There are roughly 28 million small businesses operating in the United States, according to data from the Census Bureau. Running your own small business certainly has its perks, such as the ability to be your own boss, set your own hours, and control your financial destiny. But it can also prove challenging for newcomers who are unfamiliar with the laws regarding business operations. One such question that’s often raised by new business owners is how to yourself — something that we’re going to tackle in today’s blog post.
Unfortunately, paying yourself as a business owner isn’t as simple as transferring money from your business account to your personal bank account. If you are an officer of a corporation, for instance, federal law states that you must receive checks like a regular employee, complete with withholdings for Social Security, Medicare, federal taxes and state taxes.
Owners of an S-Corp business must also receive paychecks with withholdings for Social Security, Medicare, federal taxes and state taxes. However, one of the key differences is that S-Corp business owners are allowed to draw additional money beyond their standard paychecks. This is done in as a draw or distribution, and checks written for them are not subject to the same withholdings as standard paychecks.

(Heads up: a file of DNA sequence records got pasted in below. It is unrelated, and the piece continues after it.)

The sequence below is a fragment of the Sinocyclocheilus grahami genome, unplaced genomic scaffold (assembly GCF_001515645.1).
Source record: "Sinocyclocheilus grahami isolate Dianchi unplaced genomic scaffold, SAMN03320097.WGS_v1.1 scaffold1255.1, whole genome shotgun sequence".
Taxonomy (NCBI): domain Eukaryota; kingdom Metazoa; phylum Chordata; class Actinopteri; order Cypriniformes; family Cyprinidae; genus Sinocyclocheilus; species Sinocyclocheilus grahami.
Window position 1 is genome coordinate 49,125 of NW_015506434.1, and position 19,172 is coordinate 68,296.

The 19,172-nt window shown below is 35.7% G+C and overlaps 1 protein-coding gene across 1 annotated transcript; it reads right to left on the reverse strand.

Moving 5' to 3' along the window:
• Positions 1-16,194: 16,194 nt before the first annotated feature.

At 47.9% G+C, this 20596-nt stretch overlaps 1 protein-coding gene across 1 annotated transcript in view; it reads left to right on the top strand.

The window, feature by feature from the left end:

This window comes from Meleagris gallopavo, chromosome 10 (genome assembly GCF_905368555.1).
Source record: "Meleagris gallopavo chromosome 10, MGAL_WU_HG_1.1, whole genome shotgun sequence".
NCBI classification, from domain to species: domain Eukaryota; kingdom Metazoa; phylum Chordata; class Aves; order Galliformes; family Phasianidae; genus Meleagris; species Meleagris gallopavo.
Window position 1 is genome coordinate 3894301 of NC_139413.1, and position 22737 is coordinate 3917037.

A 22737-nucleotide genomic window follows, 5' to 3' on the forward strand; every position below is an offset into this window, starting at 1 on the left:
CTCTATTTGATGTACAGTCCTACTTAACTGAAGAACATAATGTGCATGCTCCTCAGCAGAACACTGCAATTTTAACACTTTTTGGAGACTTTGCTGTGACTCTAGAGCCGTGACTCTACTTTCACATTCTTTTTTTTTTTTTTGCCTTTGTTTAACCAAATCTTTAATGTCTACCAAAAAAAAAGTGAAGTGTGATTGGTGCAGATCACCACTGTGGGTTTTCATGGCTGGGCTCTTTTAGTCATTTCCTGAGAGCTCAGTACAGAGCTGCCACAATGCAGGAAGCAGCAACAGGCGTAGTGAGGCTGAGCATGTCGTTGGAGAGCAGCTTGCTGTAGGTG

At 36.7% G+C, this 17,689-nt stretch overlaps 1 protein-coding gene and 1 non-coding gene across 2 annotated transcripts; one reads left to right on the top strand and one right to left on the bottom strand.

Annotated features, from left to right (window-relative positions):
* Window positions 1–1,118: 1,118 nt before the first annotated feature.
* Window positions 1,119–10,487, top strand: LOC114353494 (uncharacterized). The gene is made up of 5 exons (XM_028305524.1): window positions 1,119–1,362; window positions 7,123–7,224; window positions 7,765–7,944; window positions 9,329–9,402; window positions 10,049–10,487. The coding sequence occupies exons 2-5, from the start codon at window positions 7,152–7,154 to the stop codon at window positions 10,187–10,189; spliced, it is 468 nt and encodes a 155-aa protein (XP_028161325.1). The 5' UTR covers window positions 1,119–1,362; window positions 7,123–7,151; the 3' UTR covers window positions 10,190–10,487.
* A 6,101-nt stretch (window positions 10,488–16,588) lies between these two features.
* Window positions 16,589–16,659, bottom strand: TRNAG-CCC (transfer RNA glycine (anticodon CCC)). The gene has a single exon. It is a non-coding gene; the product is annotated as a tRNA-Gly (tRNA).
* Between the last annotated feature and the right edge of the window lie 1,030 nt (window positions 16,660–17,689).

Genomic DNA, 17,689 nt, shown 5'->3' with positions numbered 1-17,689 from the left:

Of course, sole proprietors are given the freedom to pay themselves without the normal constraints of withholdings. Since there’s no corporate entity in a sole proprietorship, all revenue is acquired in the business’s owners personal account. This eliminates the otherwise confusing process of having to write a paycheck with the respective withholdings. Sole proprietors can simply use their earned money just like any regular money they have.
The downside to running a business as a sole proprietor, however, is that it doesn’t offer any type of liability protection. Unlike corporations, the owner of a sole proprietorship has no protection for his or her personal assets. In other words, if a disgruntled customer sues you, they could potentially take your personal assets, assuming the court sides in their favor. This is why many experienced business owners operate under a corporation or limited liability company (LLC), both of which offer liability protection.
Hopefully, this will give you a better understanding of the ways in which small business owners can pay themselves. The bottom line is that you need to understand your business entity type, at which point you can choose the best way to pay yourself.